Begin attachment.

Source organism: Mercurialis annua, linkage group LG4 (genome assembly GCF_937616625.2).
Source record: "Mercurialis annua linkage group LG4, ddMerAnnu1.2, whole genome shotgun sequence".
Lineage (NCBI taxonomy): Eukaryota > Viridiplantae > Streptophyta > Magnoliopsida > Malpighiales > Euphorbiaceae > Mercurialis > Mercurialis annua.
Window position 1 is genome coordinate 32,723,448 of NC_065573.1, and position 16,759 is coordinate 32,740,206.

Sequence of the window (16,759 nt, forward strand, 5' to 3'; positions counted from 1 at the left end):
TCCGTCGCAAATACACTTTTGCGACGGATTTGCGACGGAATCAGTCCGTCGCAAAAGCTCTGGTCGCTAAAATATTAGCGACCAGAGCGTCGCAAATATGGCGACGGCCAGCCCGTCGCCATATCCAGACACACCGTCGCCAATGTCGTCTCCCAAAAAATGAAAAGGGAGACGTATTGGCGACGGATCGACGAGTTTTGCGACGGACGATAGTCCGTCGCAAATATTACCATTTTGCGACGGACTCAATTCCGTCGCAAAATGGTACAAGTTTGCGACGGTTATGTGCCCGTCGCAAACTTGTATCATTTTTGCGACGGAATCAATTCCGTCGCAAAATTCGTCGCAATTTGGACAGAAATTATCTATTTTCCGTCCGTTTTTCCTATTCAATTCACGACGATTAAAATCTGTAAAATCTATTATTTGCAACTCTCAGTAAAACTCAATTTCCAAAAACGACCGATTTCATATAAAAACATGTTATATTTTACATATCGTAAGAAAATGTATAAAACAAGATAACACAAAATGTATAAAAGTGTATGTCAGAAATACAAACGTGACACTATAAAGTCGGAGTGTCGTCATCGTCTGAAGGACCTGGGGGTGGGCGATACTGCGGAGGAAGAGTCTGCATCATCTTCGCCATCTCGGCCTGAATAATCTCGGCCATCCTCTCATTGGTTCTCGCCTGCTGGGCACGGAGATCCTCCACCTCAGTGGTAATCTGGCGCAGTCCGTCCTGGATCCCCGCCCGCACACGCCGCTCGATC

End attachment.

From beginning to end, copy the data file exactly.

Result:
Source organism: Mercurialis annua, linkage group LG4 (genome assembly GCF_937616625.2).
Source record: "Mercurialis annua linkage group LG4, ddMerAnnu1.2, whole genome shotgun sequence".
Lineage (NCBI taxonomy): Eukaryota > Viridiplantae > Streptophyta > Magnoliopsida > Malpighiales > Euphorbiaceae > Mercurialis > Mercurialis annua.
Window position 1 is genome coordinate 32,723,448 of NC_065573.1, and position 16,759 is coordinate 32,740,206.

Sequence of the window (16,759 nt, forward strand, 5' to 3'; positions counted from 1 at the left end):
TCCGTCGCAAATACACTTTTGCGACGGATTTGCGACGGAATCAGTCCGTCGCAAAAGCTCTGGTCGCTAAAATATTAGCGACCAGAGCGTCGCAAATATGGCGACGGCCAGCCCGTCGCCATATCCAGACACACCGTCGCCAATGTCGTCTCCCAAAAAATGAAAAGGGAGACGTATTGGCGACGGATCGACGAGTTTTGCGACGGACGATAGTCCGTCGCAAATATTACCATTTTGCGACGGACTCAATTCCGTCGCAAAATGGTACAAGTTTGCGACGGTTATGTGCCCGTCGCAAACTTGTATCATTTTTGCGACGGAATCAATTCCGTCGCAAAATTCGTCGCAATTTGGACAGAAATTATCTATTTTCCGTCCGTTTTTCCTATTCAATTCACGACGATTAAAATCTGTAAAATCTATTATTTGCAACTCTCAGTAAAACTCAATTTCCAAAAACGACCGATTTCATATAAAAACATGTTATATTTTACATATCGTAAGAAAATGTATAAAACAAGATAACACAAAATGTATAAAAGTGTATGTCAGAAATACAAACGTGACACTATAAAGTCGGAGTGTCGTCATCGTCTGAAGGACCTGGGGGTGGGCGATACTGCGGAGGAAGAGTCTGCATCATCTTCGCCATCTCGGCCTGAATAATCTCGGCCATCCTCTCATTGGTTCTCGCCTGCTGGGCACGGAGATCCTCCACCTCAGTGGTAATCTGGCGCAGTCCGTCCTGGATCCCCGCCCGCACACGCCGCTCGATC